Then came a series of explorations of finding out my options (ranging from steroids to ozone injections to yet another surgery), and attempts at trying out everything from EFT to cranio-sacral therapy.  Finally, what worked for me was electro-acupuncture and auriculotherapy at the hands of a gifted individual (God bless you, Dr. Mistry!). Of course, weeks of rest and rehabilitation would have to follow. But I was on my way to recovery…

I’d written about my experience with back surgery, many years ago, in a post that shared my learnings; it my way of informing those who were considering the surgical option of what would be in store for them. This post continues where that one left off.

Here are the lessons I learned from my second slipped disc:

  • Surgery does not always work and may not be necessary in most cases (Google “failed back syndrome” to know more!)
  • Acupuncture does work, if you find someone who knows what they are doing (easier said than done)
  • There is no alternative to an intensive, customised physiotherapy routine for your back, which you will have to commit to forever
  • There are degrees and degrees of slipped disc – don’t compare your’s with folks whose symptoms are not comparable
  • Every case is unique – only a good practitioner will know enough to give you a good prognosis
  • There are no shortcuts to the time your body takes to heal – and it can heal from some pretty nasty stuff
  • When you experience excruciating pain, it is very difficult to maintain a sense of optimism, and yet even more important that you do so
  • Whatever treatment path you decide to adopt, learn about it, find out its limitations, and try it out for a reasonable time frame before switching to something else
  • You may very well have to make some “lifestyle” changes to aid and sustain your recovery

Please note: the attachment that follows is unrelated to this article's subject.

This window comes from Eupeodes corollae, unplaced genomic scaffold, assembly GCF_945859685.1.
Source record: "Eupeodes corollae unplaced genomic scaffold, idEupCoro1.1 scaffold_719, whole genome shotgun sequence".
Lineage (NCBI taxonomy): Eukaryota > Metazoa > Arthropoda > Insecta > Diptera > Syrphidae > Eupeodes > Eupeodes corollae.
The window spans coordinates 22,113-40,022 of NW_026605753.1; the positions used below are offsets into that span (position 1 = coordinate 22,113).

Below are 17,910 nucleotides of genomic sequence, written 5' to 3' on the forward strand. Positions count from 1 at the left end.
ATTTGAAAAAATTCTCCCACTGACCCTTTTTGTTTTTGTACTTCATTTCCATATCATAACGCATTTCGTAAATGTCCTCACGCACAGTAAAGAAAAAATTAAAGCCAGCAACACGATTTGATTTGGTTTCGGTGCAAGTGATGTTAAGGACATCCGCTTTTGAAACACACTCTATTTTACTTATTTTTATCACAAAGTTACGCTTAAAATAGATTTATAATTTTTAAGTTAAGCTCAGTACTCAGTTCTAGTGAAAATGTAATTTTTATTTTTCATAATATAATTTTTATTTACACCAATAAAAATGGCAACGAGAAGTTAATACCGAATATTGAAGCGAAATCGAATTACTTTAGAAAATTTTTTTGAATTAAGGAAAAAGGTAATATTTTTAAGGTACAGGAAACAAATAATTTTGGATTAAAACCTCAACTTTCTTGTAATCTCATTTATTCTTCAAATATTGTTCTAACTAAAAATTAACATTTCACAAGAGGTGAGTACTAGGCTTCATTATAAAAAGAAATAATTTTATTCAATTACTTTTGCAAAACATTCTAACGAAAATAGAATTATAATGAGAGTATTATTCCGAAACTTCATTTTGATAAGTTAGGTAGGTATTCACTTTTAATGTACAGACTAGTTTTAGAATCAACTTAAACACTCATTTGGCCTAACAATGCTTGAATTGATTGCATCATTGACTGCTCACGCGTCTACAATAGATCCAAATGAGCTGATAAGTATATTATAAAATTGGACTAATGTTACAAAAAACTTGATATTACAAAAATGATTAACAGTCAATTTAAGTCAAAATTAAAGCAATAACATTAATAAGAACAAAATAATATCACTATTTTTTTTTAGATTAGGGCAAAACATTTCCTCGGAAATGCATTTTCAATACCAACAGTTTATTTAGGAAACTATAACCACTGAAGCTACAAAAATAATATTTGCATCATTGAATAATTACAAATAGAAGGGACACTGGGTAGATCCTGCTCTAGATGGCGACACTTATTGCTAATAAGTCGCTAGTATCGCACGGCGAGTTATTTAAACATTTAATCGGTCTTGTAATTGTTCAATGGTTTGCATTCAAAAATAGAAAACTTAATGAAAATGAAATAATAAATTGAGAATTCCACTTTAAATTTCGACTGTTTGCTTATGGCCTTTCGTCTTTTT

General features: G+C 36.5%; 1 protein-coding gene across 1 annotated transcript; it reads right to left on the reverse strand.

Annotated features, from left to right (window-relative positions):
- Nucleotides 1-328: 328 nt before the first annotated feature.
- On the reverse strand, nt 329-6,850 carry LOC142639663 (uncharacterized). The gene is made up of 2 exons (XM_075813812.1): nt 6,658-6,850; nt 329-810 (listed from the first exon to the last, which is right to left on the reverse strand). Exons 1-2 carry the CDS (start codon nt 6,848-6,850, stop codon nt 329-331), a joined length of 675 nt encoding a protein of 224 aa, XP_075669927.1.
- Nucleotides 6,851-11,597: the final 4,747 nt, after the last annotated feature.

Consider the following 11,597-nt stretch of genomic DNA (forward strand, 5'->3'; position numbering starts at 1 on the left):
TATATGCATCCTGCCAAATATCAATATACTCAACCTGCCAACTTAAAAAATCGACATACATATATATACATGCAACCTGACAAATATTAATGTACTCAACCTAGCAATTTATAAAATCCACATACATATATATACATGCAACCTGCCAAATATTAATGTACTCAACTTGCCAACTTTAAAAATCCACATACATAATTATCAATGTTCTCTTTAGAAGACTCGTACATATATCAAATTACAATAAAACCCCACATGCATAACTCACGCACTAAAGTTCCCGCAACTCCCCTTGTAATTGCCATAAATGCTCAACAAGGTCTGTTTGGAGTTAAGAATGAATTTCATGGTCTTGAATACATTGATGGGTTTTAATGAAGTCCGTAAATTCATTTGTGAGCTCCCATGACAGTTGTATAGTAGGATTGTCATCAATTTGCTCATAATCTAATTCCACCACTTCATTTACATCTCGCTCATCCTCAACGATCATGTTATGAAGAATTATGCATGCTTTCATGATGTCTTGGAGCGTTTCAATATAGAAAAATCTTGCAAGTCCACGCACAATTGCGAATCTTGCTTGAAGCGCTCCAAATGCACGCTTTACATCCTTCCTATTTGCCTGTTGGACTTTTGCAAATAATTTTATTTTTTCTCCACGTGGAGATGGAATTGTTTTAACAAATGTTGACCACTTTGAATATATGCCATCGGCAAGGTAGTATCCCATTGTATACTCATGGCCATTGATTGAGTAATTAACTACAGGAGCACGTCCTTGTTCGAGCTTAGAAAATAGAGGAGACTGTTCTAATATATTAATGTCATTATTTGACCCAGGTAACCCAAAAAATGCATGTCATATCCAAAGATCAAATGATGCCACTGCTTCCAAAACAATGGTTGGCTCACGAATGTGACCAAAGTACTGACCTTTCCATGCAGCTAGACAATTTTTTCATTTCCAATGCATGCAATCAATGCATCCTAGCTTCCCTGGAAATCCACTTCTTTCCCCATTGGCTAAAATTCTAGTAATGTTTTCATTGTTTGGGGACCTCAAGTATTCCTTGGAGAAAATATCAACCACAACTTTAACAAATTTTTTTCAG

• And, finally, as you go through the recovery process, you’re going to need help – a lot of it

If my experience is anything to go by, it’s safe to say that one can recover from almost any thing.

I started with not being able to sit up for more than a minute, and now I travel out of town several times a month, put in a full day at work each day, commute on the killer roads of Mumbai and, having lost 10 kilos, look fitter and walk faster than ever before!

Mumbai Local

After some years, I found myself taking one of Mumbai’s local trains to go from one end of the city to another.  I also ended up tweeting about everything I experienced during that journey.  This short poem has evolved from those tweets…

LED displays
Improved ventilation
Faster fans
And cushioned seats
Mobile phones
Seem to be with all of you
Everything looks new in a Mumbai Local

Shoe-shine boys
AH Wheeler
The smell of popcorn
Eunuchs onboard
Pocket radios for some
And a Ray Ban too!
Life sure is interesting on a Mumbai Local

Abusive cop
Scared little kid
Girlfriend-Boyfriend
And an office exec
Vegetable vendors
And a Parsi bawa too
Every one takes the Mumbai Local

Fast train screams past
Marine Lines sea breeze
I arrive at Churchgate
By a window seat
Reached in no time
In 6 rupees too!
Is there anything better than a Mumbai Local?

All We Need

Thanks to a re tweet, I chanced upon a wonderful blog post by Anirban, entitled Driftwood.  In it, he shares a very personal account of how we cope with the tragedies of our lives.  It was beautifully written and poignant, almost poetry in prose form…

And so the waves come crashing down on us. With marriage. With graduation. With a job or a promotion. On buying a house. With the first steps of an infant. With the scaling of every personal Mount Everest.